Weinmann deserted in July, 2005, but apparently began stealing, and trying to sell, classified information as early as March 2005. He copied computer files onto one of the subs laptops, and then took that laptop with him when he deserted. The laptop was later recovered in his Austrian apartment, but the hard drive had been removed. When arrested, Weinmann had CDs, memory cards and a USB device, all with classified data on them.
Weinmann entered the navy in July, 2003, and finished his training in October, 2004. He only made one six month cruise with the USS Albuquerque. Apparently the object of that cruise was intelligence collecting. If Weinmann passed on details of how American subs conduct their underwater information collecting, this could turn out to be a serious case. Weinmann's normal job, working with fire control equipment, is not nearly as valuable to a foreign navy.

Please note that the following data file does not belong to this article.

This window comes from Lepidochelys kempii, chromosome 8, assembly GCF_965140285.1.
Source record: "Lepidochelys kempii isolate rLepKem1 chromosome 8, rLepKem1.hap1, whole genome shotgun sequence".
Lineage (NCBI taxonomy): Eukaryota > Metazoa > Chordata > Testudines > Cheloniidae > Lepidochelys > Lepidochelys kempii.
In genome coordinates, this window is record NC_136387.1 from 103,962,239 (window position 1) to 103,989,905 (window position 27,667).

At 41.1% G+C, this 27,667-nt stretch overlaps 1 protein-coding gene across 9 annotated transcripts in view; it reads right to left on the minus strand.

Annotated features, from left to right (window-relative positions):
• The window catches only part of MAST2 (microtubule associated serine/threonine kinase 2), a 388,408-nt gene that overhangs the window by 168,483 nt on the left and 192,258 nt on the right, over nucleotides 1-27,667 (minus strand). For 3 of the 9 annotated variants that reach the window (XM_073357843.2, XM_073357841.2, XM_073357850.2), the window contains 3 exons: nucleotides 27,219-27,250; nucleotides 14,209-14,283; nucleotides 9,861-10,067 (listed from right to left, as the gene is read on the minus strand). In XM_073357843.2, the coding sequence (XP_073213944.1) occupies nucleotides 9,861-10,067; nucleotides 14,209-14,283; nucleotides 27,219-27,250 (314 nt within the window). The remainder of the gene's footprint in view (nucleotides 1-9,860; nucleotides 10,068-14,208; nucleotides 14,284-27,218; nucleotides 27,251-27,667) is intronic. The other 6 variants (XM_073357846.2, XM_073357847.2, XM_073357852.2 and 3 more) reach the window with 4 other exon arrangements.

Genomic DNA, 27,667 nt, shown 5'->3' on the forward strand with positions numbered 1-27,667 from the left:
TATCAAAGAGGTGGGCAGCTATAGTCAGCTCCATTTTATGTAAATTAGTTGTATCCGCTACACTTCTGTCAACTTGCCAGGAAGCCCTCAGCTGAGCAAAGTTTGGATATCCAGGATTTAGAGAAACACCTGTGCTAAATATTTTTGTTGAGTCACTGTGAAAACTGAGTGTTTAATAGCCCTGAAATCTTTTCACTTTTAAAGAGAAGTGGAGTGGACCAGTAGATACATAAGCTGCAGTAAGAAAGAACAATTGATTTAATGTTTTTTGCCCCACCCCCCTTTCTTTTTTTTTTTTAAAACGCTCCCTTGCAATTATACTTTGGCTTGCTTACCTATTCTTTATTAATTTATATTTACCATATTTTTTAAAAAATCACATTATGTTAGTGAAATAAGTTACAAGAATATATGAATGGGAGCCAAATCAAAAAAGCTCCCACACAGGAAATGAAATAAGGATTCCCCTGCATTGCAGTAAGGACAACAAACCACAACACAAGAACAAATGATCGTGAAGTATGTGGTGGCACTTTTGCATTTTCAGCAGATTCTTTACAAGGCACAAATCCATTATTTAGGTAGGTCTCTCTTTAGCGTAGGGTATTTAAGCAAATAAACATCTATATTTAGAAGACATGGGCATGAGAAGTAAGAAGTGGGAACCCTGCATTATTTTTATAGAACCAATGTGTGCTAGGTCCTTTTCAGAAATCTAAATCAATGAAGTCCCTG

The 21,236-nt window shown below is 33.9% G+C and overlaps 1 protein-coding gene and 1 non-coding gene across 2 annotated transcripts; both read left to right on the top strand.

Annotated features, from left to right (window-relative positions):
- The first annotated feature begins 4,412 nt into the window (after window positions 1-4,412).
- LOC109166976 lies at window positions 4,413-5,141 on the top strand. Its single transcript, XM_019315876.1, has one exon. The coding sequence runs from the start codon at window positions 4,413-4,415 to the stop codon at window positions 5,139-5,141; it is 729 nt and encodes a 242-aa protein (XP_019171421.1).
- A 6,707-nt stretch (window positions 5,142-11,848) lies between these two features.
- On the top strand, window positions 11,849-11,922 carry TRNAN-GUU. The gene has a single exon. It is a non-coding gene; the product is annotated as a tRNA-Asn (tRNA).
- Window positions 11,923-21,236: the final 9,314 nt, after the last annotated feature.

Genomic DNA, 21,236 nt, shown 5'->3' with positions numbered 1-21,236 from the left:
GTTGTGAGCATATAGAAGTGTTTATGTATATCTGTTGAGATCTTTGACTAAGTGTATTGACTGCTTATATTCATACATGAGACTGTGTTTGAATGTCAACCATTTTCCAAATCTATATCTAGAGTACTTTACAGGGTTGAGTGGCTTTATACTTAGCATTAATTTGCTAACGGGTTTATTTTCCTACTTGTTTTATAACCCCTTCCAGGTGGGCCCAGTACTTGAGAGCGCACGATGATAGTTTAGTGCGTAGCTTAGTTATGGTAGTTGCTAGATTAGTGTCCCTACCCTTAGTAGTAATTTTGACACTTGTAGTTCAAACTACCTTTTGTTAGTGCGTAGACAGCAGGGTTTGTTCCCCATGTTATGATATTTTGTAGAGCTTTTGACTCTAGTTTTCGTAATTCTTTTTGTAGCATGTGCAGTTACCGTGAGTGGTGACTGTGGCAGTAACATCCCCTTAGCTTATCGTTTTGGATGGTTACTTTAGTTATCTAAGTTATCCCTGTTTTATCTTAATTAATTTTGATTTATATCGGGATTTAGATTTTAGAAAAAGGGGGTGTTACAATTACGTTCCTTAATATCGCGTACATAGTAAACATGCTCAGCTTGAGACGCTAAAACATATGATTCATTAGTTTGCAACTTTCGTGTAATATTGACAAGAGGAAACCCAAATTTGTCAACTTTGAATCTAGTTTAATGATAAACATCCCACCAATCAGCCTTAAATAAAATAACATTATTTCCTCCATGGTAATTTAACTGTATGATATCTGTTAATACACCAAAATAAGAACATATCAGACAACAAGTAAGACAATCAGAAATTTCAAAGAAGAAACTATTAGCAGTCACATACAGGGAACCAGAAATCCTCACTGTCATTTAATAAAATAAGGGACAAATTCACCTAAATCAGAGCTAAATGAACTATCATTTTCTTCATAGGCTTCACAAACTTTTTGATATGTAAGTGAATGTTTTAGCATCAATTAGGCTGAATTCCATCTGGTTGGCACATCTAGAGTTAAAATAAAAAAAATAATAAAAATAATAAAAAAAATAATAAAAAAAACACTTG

Russia is continuing to manufacture nuclear submarines, and sells high tech weapons and military equipment to countries like China and Iran. It appears that navy investigators are trying to get Weinmann to spill all he knows, and what he did, in return for a break on the life sentence he is facing if convicted. Given the amount of incriminating evidence Weinmann was caught with, a conviction looks pretty assured.
An American sailor was arrested last March, for desertion, when he flew in from Austria. When his luggage was searched, the case turned into one more concerned with espionage. The sailor, Ariel J. Weinmann, was a fire control technician aboard the nuclear attack sub, the USS Albuquerque. Most of the details of this case have been classified, but Weinmann is believed to have sold secret information, about American nuclear subs, to Russia.